I thought on it a lot, I talked to my therapist about it, I talked to my friends and my girlfriend and decided that I needed to set some goals for the new year all with the aim of self-improvement not just in the immediate but building towards long-term, sustainable happiness. For the longest time, all I thought I needed was my girlfriend, financial security and enough money left over to keep myself in games. All those things are great and valuable beyond measure but I realised I need some other elements too. I always thought my brain demanded relatively simple things to be happy but I don’t think I’ve been feeding it enough and I intend to change that.
I don’t write personal posts on here very often but I figured this was the perfect venue to state my goals for 2014 and get them written down somewhere public. I can just state them to myself but I feel getting them out in the Internet ether someone makes me more accountable. Not a lot of people read this and fewer care what my goals are but if I tell them to you dear readers, I’ll feel like I’m letting people down if I don’t follow through. I can’t guarantee that all of these resolutions will see their end objectives met this year but I do intend to make a solid efforts towards attaining them all. These are wide ranging goals spanning multiple facets of my life and some are more serious and profound than others. Hell, I don’t even know if these will ultimately make me happier or more content but I need to do more than I am now so maybe a shotgun approach is the best option. So without further ado, here’s what I hope to accomplish this year:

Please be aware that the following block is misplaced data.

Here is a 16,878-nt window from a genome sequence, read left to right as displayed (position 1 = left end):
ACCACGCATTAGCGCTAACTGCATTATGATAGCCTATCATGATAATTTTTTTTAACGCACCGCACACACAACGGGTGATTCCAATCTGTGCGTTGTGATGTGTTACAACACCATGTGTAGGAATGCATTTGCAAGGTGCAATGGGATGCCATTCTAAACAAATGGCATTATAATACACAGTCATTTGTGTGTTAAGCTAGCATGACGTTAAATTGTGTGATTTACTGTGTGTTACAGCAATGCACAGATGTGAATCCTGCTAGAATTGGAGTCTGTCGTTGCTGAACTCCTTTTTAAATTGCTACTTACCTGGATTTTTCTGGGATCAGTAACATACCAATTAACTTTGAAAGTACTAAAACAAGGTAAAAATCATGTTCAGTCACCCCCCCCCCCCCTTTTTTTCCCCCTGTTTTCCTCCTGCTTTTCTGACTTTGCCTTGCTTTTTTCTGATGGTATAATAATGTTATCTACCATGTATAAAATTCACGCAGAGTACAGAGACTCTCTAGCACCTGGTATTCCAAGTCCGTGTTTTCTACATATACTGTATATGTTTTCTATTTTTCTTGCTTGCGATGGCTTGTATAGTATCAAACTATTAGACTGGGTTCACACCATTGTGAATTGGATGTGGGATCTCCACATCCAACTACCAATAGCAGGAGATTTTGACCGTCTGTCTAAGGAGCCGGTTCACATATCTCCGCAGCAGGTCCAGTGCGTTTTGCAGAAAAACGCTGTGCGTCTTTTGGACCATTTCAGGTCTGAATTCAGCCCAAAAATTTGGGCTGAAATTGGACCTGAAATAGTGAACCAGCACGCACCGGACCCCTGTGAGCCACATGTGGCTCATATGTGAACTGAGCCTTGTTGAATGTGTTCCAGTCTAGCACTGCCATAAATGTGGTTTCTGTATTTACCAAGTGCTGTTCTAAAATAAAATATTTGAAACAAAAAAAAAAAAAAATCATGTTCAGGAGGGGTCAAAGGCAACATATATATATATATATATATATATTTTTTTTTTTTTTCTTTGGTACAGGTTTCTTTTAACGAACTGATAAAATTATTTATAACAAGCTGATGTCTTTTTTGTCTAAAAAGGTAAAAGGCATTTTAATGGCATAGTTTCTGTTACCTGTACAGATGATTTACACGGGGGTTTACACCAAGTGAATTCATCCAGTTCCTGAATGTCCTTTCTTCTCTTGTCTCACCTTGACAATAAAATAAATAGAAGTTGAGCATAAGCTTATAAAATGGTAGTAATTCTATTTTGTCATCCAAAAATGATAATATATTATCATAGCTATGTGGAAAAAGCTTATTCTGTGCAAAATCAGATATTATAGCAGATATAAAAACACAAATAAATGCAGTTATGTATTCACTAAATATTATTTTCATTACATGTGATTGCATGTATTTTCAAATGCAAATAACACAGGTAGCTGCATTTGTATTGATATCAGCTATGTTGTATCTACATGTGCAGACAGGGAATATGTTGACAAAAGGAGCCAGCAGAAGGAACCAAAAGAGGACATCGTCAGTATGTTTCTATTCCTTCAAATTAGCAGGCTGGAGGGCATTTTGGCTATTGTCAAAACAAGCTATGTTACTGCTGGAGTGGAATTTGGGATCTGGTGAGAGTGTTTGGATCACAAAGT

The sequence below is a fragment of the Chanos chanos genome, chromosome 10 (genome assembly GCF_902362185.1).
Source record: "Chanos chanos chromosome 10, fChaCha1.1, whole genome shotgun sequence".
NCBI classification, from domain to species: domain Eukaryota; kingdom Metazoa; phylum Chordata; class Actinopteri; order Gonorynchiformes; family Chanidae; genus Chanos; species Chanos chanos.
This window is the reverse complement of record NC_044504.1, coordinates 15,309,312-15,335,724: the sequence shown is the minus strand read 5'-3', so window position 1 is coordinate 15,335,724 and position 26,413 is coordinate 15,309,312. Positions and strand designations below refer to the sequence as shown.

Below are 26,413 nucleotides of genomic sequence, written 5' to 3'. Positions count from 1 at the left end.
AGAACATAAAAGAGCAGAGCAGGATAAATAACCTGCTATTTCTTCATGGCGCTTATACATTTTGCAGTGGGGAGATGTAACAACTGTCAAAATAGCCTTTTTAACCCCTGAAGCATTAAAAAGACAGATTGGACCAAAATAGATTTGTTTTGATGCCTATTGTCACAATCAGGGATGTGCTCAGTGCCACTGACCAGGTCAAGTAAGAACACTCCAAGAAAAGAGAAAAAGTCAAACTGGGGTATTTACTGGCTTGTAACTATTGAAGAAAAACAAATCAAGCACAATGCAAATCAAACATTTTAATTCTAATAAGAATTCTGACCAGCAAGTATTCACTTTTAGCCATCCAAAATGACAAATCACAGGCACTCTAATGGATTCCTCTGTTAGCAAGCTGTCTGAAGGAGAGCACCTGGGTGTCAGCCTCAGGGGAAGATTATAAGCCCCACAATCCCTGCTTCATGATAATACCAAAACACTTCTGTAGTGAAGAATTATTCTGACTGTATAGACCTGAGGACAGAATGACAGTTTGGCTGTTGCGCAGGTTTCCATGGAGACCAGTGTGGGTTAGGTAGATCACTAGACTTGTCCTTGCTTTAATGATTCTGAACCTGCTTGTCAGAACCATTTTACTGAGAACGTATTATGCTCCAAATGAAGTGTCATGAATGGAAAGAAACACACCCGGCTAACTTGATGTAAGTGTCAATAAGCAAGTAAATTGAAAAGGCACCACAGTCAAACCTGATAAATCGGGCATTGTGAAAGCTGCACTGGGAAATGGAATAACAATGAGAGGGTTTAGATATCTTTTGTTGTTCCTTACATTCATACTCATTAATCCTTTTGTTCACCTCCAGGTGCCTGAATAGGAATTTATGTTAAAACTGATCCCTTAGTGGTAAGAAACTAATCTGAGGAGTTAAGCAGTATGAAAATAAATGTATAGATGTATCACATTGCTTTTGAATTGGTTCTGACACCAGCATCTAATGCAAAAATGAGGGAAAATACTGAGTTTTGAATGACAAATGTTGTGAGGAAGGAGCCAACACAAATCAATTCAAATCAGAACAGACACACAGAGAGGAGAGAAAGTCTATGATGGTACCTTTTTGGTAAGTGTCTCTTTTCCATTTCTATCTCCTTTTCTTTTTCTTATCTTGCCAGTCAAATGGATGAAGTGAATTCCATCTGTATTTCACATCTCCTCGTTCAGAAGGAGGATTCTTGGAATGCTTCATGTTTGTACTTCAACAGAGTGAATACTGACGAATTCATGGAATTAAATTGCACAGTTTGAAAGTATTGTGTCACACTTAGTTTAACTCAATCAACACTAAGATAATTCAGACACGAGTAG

I’ll get my weight management back under control
A little over 2 years ago, I just decided one day I wanted to stop being a 330lb fatass. My girlfriend and I started eating better and I started doing an hour of treadmill every single day. I kept it up and lost almost 80lbs of the 100lbs I aimed to lose. I felt great and was really proud of myself. Then we moved last year and that stress combined with everything else made me fall off the wagon. I started eating worse and stopped treadmilling and have put about half the weight back on. This is going to change. I’ve already made strides to eat better and while I’m not treadmilling yet, I am taking our dog for hour long walks every night which is helping. However, I need to make this routine and I need to start supplementing the dog walks with treadmill again. I’m not going to do an hour every night but I’m going to do enough to get my weight loss going again, at a slower pace this time so I won’t fall off the wagon so easily.
I’ll put a significant dent in my gaming backlog